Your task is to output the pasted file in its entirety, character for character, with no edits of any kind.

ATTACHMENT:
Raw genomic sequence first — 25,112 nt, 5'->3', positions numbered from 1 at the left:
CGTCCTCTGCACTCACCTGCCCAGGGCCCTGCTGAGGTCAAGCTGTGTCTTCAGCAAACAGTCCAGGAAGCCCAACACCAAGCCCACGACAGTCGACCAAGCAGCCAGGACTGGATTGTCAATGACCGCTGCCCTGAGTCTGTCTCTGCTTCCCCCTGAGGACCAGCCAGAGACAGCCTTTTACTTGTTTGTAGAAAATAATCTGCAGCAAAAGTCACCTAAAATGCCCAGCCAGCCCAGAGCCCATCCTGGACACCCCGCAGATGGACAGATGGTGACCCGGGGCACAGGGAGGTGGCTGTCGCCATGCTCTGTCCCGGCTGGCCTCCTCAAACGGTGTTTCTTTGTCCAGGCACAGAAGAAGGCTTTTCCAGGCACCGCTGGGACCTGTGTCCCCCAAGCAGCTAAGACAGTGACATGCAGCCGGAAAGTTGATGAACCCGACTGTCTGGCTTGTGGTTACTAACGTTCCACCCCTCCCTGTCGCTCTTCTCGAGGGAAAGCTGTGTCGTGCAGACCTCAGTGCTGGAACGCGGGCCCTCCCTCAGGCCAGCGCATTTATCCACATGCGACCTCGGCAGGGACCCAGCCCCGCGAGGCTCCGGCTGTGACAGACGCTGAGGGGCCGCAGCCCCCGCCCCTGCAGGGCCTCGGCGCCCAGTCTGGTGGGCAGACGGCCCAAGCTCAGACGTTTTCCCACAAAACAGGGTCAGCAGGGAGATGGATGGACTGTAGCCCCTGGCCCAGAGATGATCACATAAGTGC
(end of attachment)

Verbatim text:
Raw genomic sequence first — 25,112 nt, 5'->3', positions numbered from 1 at the left:
CGTCCTCTGCACTCACCTGCCCAGGGCCCTGCTGAGGTCAAGCTGTGTCTTCAGCAAACAGTCCAGGAAGCCCAACACCAAGCCCACGACAGTCGACCAAGCAGCCAGGACTGGATTGTCAATGACCGCTGCCCTGAGTCTGTCTCTGCTTCCCCCTGAGGACCAGCCAGAGACAGCCTTTTACTTGTTTGTAGAAAATAATCTGCAGCAAAAGTCACCTAAAATGCCCAGCCAGCCCAGAGCCCATCCTGGACACCCCGCAGATGGACAGATGGTGACCCGGGGCACAGGGAGGTGGCTGTCGCCATGCTCTGTCCCGGCTGGCCTCCTCAAACGGTGTTTCTTTGTCCAGGCACAGAAGAAGGCTTTTCCAGGCACCGCTGGGACCTGTGTCCCCCAAGCAGCTAAGACAGTGACATGCAGCCGGAAAGTTGATGAACCCGACTGTCTGGCTTGTGGTTACTAACGTTCCACCCCTCCCTGTCGCTCTTCTCGAGGGAAAGCTGTGTCGTGCAGACCTCAGTGCTGGAACGCGGGCCCTCCCTCAGGCCAGCGCATTTATCCACATGCGACCTCGGCAGGGACCCAGCCCCGCGAGGCTCCGGCTGTGACAGACGCTGAGGGGCCGCAGCCCCCGCCCCTGCAGGGCCTCGGCGCCCAGTCTGGTGGGCAGACGGCCCAAGCTCAGACGTTTTCCCACAAAACAGGGTCAGCAGGGAGATGGATGGACTGTAGCCCCTGGCCCAGAGATGATCACATAAGTGC